31 people like this
Posted by Learning-First Family
a resident of Another Palo Alto neighborhood
on Mar 14, 2019 at 5:54 pm

As a local parent who has been an unplanned independent-learning educator for my child’s high school years, I see these discussions now in a very different light.

First, when you leave the school system entirely and truly seek independence and a self-directed education, you start to realize how much of the burden of the system exists for the benefit of the system and not for learning or development of the children. You start to realize, for example, what an opportunity cost there is to all the testing and that whole — what Sir Ken Robinson calls — factory model of education.

As my child said many times after the first year of independent education: “I never realized just how dependent I had become on external direction in school.” What can children be doing with their time and lives instead of preparing all the time for tests? I have been trying to put together my child’s transcript for college and I’m being told to find a way to underplay or NOT report some of the courses and credits because its too much, it will look like we’re making it up. But my child would never have been able to do any of that in school, to have anything like that kind of broad and diverse educational experience, or to succeed to that degree, it was only possible because of offloading so much unnecessary — and in my child’s case, destructive, depressing, and unhelpful — academic overhead that existed for the system, not to help kids like that succeed.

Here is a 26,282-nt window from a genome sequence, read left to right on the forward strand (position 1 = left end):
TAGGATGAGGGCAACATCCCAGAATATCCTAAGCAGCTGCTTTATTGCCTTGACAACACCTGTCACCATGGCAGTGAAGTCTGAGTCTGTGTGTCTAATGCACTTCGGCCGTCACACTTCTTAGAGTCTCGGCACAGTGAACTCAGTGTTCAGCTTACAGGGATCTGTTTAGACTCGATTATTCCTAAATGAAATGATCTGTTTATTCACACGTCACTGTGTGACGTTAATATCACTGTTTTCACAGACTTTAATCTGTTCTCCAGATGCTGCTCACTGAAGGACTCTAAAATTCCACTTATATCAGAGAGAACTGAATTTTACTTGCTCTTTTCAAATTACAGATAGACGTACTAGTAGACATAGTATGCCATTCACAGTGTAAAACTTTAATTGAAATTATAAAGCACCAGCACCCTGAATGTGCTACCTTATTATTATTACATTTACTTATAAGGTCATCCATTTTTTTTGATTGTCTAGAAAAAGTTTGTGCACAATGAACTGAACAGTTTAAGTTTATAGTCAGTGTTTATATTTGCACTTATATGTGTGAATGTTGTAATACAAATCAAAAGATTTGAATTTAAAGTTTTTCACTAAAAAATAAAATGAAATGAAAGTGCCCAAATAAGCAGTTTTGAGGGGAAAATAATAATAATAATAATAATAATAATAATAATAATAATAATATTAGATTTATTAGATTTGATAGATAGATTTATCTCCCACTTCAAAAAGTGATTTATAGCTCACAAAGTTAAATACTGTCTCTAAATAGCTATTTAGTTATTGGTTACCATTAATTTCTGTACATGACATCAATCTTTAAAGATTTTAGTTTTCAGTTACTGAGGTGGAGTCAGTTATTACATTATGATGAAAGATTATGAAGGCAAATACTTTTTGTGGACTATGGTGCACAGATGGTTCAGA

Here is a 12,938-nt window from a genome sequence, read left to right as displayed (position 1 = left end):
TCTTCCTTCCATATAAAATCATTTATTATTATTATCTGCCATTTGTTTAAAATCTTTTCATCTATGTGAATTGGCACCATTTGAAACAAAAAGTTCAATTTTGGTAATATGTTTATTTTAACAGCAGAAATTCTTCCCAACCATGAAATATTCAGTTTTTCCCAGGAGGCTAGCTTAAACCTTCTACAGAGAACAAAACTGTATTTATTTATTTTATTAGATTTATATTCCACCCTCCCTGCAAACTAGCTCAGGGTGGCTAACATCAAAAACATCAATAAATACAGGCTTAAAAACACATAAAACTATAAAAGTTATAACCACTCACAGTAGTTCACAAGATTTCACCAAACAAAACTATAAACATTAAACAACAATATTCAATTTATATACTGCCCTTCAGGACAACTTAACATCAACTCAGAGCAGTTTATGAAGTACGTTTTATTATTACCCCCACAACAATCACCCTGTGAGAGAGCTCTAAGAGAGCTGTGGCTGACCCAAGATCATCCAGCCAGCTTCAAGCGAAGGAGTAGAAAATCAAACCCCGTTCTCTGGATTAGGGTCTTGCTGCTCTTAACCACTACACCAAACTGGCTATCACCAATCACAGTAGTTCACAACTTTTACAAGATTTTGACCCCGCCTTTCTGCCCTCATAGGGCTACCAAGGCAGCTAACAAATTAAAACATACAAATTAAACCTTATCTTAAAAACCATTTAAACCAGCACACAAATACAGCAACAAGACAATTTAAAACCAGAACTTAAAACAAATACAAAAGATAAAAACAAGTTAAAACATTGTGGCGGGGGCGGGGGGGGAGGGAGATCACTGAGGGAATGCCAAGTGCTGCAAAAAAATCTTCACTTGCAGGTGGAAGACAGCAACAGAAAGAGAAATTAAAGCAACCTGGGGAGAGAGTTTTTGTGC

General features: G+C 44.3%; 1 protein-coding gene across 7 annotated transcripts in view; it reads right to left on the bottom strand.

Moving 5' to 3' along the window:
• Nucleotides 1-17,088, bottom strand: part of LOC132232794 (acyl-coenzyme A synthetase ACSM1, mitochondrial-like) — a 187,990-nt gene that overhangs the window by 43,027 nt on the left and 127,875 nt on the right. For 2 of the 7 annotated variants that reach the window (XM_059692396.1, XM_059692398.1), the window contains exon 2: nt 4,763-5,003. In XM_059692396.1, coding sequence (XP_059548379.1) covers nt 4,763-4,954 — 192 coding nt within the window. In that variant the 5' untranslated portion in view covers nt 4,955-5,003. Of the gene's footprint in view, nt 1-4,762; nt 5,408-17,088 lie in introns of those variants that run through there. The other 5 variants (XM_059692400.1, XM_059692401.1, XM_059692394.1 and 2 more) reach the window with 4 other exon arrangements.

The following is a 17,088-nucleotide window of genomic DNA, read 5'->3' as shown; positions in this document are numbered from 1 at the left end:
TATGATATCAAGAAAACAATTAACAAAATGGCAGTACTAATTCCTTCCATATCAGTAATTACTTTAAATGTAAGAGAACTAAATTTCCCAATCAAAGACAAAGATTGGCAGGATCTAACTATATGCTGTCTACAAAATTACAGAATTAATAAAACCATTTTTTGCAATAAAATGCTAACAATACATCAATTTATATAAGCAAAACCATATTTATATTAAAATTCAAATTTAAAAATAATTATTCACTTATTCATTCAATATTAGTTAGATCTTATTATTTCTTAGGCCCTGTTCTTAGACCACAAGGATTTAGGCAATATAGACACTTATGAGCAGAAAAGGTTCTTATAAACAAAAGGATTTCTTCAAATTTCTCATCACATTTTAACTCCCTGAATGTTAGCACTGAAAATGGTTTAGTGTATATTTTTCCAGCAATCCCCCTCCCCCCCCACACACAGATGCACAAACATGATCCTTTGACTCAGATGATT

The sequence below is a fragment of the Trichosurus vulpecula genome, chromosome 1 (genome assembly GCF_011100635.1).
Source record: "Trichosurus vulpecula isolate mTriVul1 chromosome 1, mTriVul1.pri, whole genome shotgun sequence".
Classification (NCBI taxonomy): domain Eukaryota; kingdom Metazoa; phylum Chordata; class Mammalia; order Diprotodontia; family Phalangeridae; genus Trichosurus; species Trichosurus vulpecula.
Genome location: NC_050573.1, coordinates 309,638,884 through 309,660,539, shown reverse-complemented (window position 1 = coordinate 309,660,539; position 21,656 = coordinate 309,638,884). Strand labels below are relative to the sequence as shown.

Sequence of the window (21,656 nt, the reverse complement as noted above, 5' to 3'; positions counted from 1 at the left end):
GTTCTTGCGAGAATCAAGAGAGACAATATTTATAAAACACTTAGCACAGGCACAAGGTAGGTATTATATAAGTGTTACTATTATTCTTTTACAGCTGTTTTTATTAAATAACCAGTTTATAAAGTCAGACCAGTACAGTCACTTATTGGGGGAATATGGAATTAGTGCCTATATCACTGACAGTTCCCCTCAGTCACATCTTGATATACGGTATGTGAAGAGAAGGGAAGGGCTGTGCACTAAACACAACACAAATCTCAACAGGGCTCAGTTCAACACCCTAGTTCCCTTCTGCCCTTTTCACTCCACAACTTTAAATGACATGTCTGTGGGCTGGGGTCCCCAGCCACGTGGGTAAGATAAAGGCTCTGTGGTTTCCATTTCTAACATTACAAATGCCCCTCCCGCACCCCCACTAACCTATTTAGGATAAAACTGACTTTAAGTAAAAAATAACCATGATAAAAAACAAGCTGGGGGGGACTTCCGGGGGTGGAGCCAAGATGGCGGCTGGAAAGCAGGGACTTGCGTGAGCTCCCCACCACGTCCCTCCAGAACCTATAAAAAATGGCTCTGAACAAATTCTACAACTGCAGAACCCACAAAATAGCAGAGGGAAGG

Second, when you leave to seek an independent education, you realize that this binary choice between a student having rigor/stressful oversheduling and being high-achieving/ambitious/advanced/getting a good education is a false, harmful, and completely unnecessary choice. Students can learn and do MORE with LESS stress and “rigor” — the problem is not the colleges, it is the K-12 “Prussian model” of education (well, and that colleges can be a souped up version of that model, too). Saying that the solution is just a matter of setting sights on a different college or browbeating parents to fix what they MUST be doing wrong is like telling the 17th century harem girl she just needs to be a feminist (at least until she’s executed for it). Self-direction under the circumstances of our current schools, especially ours, is mostly a self-delusion.